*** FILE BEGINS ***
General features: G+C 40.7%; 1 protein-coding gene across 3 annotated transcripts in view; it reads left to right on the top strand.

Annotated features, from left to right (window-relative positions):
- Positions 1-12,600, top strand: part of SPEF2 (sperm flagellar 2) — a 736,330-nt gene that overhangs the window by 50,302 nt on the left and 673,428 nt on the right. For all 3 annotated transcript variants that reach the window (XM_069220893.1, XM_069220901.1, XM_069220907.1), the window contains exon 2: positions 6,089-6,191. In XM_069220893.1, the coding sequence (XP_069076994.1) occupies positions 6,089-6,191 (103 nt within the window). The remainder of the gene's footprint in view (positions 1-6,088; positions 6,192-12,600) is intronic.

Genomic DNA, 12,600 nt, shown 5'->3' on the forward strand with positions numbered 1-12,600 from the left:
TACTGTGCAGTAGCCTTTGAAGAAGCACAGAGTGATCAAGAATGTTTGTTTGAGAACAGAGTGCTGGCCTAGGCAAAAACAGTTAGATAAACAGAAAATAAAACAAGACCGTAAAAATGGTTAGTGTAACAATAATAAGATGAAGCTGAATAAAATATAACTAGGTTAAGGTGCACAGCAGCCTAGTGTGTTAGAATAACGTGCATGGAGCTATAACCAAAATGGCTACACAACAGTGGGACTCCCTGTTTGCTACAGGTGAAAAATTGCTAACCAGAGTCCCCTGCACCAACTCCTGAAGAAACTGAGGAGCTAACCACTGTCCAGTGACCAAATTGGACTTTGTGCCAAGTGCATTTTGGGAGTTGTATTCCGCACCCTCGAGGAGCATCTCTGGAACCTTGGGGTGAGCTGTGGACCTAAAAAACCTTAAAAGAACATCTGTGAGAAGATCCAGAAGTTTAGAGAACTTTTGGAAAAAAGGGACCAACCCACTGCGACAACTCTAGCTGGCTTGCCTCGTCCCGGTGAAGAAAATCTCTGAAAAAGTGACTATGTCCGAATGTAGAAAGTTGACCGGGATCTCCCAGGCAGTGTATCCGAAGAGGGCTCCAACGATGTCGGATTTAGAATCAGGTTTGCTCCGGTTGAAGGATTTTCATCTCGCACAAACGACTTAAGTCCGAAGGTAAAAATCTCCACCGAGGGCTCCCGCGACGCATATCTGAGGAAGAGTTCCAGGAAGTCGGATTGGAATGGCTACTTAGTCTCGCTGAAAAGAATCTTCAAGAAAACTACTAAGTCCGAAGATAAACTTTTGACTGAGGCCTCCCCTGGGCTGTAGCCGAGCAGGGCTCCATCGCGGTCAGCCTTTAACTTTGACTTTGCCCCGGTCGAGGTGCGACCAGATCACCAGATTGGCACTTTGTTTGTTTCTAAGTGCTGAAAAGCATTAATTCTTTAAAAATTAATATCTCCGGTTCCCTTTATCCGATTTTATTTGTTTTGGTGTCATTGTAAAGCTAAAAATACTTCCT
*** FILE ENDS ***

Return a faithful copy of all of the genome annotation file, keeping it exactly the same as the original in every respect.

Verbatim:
General features: G+C 40.7%; 1 protein-coding gene across 3 annotated transcripts in view; it reads left to right on the top strand.

Annotated features, from left to right (window-relative positions):
- Positions 1-12,600, top strand: part of SPEF2 (sperm flagellar 2) — a 736,330-nt gene that overhangs the window by 50,302 nt on the left and 673,428 nt on the right. For all 3 annotated transcript variants that reach the window (XM_069220893.1, XM_069220901.1, XM_069220907.1), the window contains exon 2: positions 6,089-6,191. In XM_069220893.1, the coding sequence (XP_069076994.1) occupies positions 6,089-6,191 (103 nt within the window). The remainder of the gene's footprint in view (positions 1-6,088; positions 6,192-12,600) is intronic.

Genomic DNA, 12,600 nt, shown 5'->3' on the forward strand with positions numbered 1-12,600 from the left:
TACTGTGCAGTAGCCTTTGAAGAAGCACAGAGTGATCAAGAATGTTTGTTTGAGAACAGAGTGCTGGCCTAGGCAAAAACAGTTAGATAAACAGAAAATAAAACAAGACCGTAAAAATGGTTAGTGTAACAATAATAAGATGAAGCTGAATAAAATATAACTAGGTTAAGGTGCACAGCAGCCTAGTGTGTTAGAATAACGTGCATGGAGCTATAACCAAAATGGCTACACAACAGTGGGACTCCCTGTTTGCTACAGGTGAAAAATTGCTAACCAGAGTCCCCTGCACCAACTCCTGAAGAAACTGAGGAGCTAACCACTGTCCAGTGACCAAATTGGACTTTGTGCCAAGTGCATTTTGGGAGTTGTATTCCGCACCCTCGAGGAGCATCTCTGGAACCTTGGGGTGAGCTGTGGACCTAAAAAACCTTAAAAGAACATCTGTGAGAAGATCCAGAAGTTTAGAGAACTTTTGGAAAAAAGGGACCAACCCACTGCGACAACTCTAGCTGGCTTGCCTCGTCCCGGTGAAGAAAATCTCTGAAAAAGTGACTATGTCCGAATGTAGAAAGTTGACCGGGATCTCCCAGGCAGTGTATCCGAAGAGGGCTCCAACGATGTCGGATTTAGAATCAGGTTTGCTCCGGTTGAAGGATTTTCATCTCGCACAAACGACTTAAGTCCGAAGGTAAAAATCTCCACCGAGGGCTCCCGCGACGCATATCTGAGGAAGAGTTCCAGGAAGTCGGATTGGAATGGCTACTTAGTCTCGCTGAAAAGAATCTTCAAGAAAACTACTAAGTCCGAAGATAAACTTTTGACTGAGGCCTCCCCTGGGCTGTAGCCGAGCAGGGCTCCATCGCGGTCAGCCTTTAACTTTGACTTTGCCCCGGTCGAGGTGCGACCAGATCACCAGATTGGCACTTTGTTTGTTTCTAAGTGCTGAAAAGCATTAATTCTTTAAAAATTAATATCTCCGGTTCCCTTTATCCGATTTTATTTGTTTTGGTGTCATTGTAAAGCTAAAAATACTTCCT